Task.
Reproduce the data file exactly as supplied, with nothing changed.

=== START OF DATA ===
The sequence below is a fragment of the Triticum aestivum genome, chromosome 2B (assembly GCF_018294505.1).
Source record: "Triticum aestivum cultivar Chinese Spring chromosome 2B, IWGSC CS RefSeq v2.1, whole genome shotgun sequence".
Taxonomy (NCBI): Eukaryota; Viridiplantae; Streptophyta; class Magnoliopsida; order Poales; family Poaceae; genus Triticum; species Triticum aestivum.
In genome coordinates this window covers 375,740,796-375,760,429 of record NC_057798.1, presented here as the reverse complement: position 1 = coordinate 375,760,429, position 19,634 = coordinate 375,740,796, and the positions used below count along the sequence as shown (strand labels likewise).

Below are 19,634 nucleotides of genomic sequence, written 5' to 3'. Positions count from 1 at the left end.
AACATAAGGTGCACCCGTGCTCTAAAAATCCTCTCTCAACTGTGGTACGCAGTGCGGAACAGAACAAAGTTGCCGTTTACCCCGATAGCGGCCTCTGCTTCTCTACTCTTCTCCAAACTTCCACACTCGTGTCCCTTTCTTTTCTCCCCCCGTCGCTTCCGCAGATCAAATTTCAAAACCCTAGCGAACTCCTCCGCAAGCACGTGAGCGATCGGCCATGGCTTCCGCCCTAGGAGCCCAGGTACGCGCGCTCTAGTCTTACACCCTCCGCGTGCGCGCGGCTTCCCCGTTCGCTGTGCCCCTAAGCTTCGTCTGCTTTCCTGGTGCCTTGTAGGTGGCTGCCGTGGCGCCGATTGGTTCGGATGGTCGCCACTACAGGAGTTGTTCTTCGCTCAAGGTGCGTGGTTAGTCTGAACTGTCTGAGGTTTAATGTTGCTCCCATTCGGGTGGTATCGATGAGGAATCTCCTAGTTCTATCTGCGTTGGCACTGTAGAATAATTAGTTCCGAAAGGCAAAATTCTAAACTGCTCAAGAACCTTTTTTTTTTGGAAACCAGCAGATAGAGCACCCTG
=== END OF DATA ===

The sequence below is a fragment of the Triticum aestivum genome, chromosome 2B (assembly GCF_018294505.1).
Source record: "Triticum aestivum cultivar Chinese Spring chromosome 2B, IWGSC CS RefSeq v2.1, whole genome shotgun sequence".
Taxonomy (NCBI): Eukaryota; Viridiplantae; Streptophyta; class Magnoliopsida; order Poales; family Poaceae; genus Triticum; species Triticum aestivum.
In genome coordinates this window covers 375,740,796-375,760,429 of record NC_057798.1, presented here as the reverse complement: position 1 = coordinate 375,760,429, position 19,634 = coordinate 375,740,796, and the positions used below count along the sequence as shown (strand labels likewise).

Below are 19,634 nucleotides of genomic sequence, written 5' to 3'. Positions count from 1 at the left end.
AACATAAGGTGCACCCGTGCTCTAAAAATCCTCTCTCAACTGTGGTACGCAGTGCGGAACAGAACAAAGTTGCCGTTTACCCCGATAGCGGCCTCTGCTTCTCTACTCTTCTCCAAACTTCCACACTCGTGTCCCTTTCTTTTCTCCCCCCGTCGCTTCCGCAGATCAAATTTCAAAACCCTAGCGAACTCCTCCGCAAGCACGTGAGCGATCGGCCATGGCTTCCGCCCTAGGAGCCCAGGTACGCGCGCTCTAGTCTTACACCCTCCGCGTGCGCGCGGCTTCCCCGTTCGCTGTGCCCCTAAGCTTCGTCTGCTTTCCTGGTGCCTTGTAGGTGGCTGCCGTGGCGCCGATTGGTTCGGATGGTCGCCACTACAGGAGTTGTTCTTCGCTCAAGGTGCGTGGTTAGTCTGAACTGTCTGAGGTTTAATGTTGCTCCCATTCGGGTGGTATCGATGAGGAATCTCCTAGTTCTATCTGCGTTGGCACTGTAGAATAATTAGTTCCGAAAGGCAAAATTCTAAACTGCTCAAGAACCTTTTTTTTTTGGAAACCAGCAGATAGAGCACCCTG